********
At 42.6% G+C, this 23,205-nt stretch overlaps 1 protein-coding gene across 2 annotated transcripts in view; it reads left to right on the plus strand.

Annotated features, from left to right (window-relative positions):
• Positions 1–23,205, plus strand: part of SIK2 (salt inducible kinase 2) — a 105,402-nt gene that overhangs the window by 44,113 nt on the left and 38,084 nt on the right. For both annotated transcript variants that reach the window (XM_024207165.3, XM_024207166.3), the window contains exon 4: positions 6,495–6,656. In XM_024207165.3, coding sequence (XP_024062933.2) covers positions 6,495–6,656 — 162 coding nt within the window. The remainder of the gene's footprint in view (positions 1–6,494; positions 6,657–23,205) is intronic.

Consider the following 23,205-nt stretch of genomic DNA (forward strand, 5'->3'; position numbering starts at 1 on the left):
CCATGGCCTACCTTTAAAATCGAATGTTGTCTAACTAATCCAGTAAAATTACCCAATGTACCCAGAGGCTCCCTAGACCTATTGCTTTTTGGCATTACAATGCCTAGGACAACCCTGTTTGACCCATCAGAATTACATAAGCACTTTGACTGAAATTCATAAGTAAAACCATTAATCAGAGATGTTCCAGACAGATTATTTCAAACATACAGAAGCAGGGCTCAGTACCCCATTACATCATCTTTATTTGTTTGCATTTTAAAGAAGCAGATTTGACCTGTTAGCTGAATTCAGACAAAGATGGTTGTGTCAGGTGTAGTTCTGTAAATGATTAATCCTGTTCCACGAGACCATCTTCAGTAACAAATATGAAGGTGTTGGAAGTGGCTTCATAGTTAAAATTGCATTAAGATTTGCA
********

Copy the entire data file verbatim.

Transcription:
At 42.6% G+C, this 23,205-nt stretch overlaps 1 protein-coding gene across 2 annotated transcripts in view; it reads left to right on the plus strand.

Annotated features, from left to right (window-relative positions):
• Positions 1–23,205, plus strand: part of SIK2 (salt inducible kinase 2) — a 105,402-nt gene that overhangs the window by 44,113 nt on the left and 38,084 nt on the right. For both annotated transcript variants that reach the window (XM_024207165.3, XM_024207166.3), the window contains exon 4: positions 6,495–6,656. In XM_024207165.3, coding sequence (XP_024062933.2) covers positions 6,495–6,656 — 162 coding nt within the window. The remainder of the gene's footprint in view (positions 1–6,494; positions 6,657–23,205) is intronic.

Consider the following 23,205-nt stretch of genomic DNA (forward strand, 5'->3'; position numbering starts at 1 on the left):
CCATGGCCTACCTTTAAAATCGAATGTTGTCTAACTAATCCAGTAAAATTACCCAATGTACCCAGAGGCTCCCTAGACCTATTGCTTTTTGGCATTACAATGCCTAGGACAACCCTGTTTGACCCATCAGAATTACATAAGCACTTTGACTGAAATTCATAAGTAAAACCATTAATCAGAGATGTTCCAGACAGATTATTTCAAACATACAGAAGCAGGGCTCAGTACCCCATTACATCATCTTTATTTGTTTGCATTTTAAAGAAGCAGATTTGACCTGTTAGCTGAATTCAGACAAAGATGGTTGTGTCAGGTGTAGTTCTGTAAATGATTAATCCTGTTCCACGAGACCATCTTCAGTAACAAATATGAAGGTGTTGGAAGTGGCTTCATAGTTAAAATTGCATTAAGATTTGCA